News and Blog

Sussex Brain Bus stops off at Ropetackle

Sussex Brain Bus comes to Ropetackle

Sussex Brain Bus stops off at Ropetackle

Audience members for the Rodgers and Hammerstein movie classic The King and I at Ropetackle on Monday (15 May) were also able to access information on dementia, as part of National Dementia Week 2023.

More than 30 people from the local community came to see the film and enjoy complimentary refreshments as part of Ropetackle’s monthy “relaxed and friendly” film programme, which is aimed at those suffering from dementia or memory loss. This week, they were also able to talk to representatives of the Sussex Brain Bus initiative on-site to find out simple steps they can take to keep their brain healthy.

The Sussex Brain Bus, which is one of the Stagecoach South 700 Coastliner fleet running from Brighton to Littlehampton, began its regular route alsong the seafront in March. It is emblazoned with art and information about dementia research and tips for keeping brains healthy. It is a joint project between psychology researchers at the University of Sussex and a local artist, Daniel Locke.

Dr Sarah King, Reader in Behavioural Neuroscience at the University of Sussex School of Psychology, said: “The Sussex Brain Bus is a conversation starter to find out about dementia, the research we do at the University of Sussex and easy ways people can keep their brains in good shape. This brain exhibition on wheels is spreading the word to communities between Brighton and Littlehampton. When I have ridden the bus myself, it has sparked some great conversations with a diverse range of people.”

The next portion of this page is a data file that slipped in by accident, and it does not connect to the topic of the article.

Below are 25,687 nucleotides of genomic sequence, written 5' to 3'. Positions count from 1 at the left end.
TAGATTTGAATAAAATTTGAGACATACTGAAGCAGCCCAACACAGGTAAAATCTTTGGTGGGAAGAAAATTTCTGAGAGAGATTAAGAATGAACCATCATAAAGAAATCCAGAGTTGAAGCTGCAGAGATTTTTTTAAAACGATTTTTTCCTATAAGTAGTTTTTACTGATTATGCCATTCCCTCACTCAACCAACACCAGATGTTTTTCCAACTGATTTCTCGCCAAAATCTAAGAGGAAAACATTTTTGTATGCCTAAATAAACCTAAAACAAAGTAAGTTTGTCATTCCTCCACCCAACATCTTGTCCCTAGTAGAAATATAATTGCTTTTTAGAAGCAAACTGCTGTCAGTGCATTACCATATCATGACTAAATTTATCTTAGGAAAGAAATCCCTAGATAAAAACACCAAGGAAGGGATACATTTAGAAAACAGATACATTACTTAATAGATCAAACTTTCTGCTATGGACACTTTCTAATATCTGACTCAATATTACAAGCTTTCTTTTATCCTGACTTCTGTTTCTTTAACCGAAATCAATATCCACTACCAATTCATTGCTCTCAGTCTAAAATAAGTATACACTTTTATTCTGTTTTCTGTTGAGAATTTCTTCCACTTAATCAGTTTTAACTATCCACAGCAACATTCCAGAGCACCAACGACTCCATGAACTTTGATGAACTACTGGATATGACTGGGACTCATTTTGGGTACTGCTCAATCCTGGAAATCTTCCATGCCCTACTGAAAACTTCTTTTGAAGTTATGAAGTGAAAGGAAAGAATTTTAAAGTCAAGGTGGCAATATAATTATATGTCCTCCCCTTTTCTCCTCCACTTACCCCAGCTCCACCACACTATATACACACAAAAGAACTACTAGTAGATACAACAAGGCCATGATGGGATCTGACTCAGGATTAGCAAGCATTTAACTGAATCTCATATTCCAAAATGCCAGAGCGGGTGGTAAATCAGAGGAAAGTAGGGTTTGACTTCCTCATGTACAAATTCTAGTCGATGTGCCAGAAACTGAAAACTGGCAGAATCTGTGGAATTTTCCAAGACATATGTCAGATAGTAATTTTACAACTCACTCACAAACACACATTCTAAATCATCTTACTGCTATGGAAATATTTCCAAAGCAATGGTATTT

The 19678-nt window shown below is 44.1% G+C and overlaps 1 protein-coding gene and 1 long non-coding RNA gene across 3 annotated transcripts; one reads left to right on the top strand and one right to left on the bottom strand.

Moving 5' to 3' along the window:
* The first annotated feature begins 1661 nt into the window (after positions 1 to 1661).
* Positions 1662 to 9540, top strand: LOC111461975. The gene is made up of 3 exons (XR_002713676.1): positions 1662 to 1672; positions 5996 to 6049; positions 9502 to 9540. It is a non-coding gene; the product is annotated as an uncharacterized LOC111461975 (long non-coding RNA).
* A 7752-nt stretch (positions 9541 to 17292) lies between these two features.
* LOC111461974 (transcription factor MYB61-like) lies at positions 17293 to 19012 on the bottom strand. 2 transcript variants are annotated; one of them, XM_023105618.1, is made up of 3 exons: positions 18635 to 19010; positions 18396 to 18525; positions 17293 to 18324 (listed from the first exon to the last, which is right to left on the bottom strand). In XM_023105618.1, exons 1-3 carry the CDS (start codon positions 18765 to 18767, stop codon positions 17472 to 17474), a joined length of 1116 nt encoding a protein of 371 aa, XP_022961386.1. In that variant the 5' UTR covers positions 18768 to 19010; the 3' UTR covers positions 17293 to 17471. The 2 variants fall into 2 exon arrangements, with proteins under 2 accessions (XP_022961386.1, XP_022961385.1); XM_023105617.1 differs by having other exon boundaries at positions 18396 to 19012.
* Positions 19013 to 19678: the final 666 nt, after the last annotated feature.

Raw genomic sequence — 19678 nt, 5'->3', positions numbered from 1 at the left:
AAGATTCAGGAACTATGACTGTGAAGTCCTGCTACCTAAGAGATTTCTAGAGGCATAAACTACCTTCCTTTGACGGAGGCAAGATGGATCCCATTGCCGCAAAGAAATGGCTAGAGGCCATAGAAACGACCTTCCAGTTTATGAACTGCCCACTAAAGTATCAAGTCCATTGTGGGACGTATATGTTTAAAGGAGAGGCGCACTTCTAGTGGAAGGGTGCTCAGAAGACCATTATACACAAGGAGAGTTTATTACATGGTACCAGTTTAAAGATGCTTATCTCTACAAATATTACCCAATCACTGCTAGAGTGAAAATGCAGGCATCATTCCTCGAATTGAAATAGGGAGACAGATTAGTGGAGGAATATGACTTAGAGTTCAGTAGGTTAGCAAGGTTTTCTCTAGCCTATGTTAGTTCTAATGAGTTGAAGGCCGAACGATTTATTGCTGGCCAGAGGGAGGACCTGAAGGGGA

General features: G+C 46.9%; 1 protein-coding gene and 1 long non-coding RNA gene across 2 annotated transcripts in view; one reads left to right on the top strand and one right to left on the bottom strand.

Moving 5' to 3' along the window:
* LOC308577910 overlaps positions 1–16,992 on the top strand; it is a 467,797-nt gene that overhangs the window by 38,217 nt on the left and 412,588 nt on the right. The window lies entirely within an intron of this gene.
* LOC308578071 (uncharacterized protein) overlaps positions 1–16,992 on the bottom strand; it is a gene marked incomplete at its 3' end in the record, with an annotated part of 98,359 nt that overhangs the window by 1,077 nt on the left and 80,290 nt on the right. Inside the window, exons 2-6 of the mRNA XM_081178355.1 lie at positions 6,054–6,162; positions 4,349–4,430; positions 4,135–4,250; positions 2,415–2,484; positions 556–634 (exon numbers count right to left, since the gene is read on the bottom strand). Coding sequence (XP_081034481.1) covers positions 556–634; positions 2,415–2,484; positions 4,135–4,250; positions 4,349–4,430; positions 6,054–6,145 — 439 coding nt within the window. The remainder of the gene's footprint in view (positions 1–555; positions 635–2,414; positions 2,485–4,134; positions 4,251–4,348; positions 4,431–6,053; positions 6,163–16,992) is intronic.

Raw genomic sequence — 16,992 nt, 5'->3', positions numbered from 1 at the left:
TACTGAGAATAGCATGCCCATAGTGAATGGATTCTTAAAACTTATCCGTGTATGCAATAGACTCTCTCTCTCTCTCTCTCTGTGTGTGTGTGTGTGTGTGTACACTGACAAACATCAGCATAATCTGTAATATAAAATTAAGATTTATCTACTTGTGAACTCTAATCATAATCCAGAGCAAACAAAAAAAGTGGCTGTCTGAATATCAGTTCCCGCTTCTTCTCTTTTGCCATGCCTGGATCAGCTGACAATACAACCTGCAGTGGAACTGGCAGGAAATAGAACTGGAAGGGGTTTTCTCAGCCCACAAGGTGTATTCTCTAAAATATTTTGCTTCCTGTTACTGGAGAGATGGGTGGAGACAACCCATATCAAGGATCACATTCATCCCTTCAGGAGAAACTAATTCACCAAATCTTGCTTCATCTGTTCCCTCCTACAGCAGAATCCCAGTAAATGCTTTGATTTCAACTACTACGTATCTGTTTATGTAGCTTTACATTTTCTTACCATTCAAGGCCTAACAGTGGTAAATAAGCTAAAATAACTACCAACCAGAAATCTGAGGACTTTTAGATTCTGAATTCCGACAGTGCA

Nicky Thornton, Ropetackle’s marketing manager, said: “Our relaxed and friendly screenings are getting very popular. We have ‘specially trained stewards and staff to look after the audience members so they feel as safe as possible, and the films are chosen for their nostalgia value and musical content. It’s a great place to bring someone who may be struggling with memory loss and we are delighted to welcome experts along who can be on hand to answer questions and give advice, like today.”

Dementia affects nearly one million people across the UK, but a legacy of stigma and misunderstanding has led to widespread misconceptions about what it means to have the disease and what people can do to help improve the lives of those affected. Alzheimer’s Research UK Inspire Fund promotes initiatives, such as the Sussex Brain Bus, that tackle misconceptions about dementia and raise awareness of the importance of dementia research and good brain health.

Pictured l-r: Janice Langley, Chair, Adur Dementia Friendly Communities (ADFC), Dr Sarah King, University of Sussex, Sheila Powell, Member – ADFC

Support our future

per month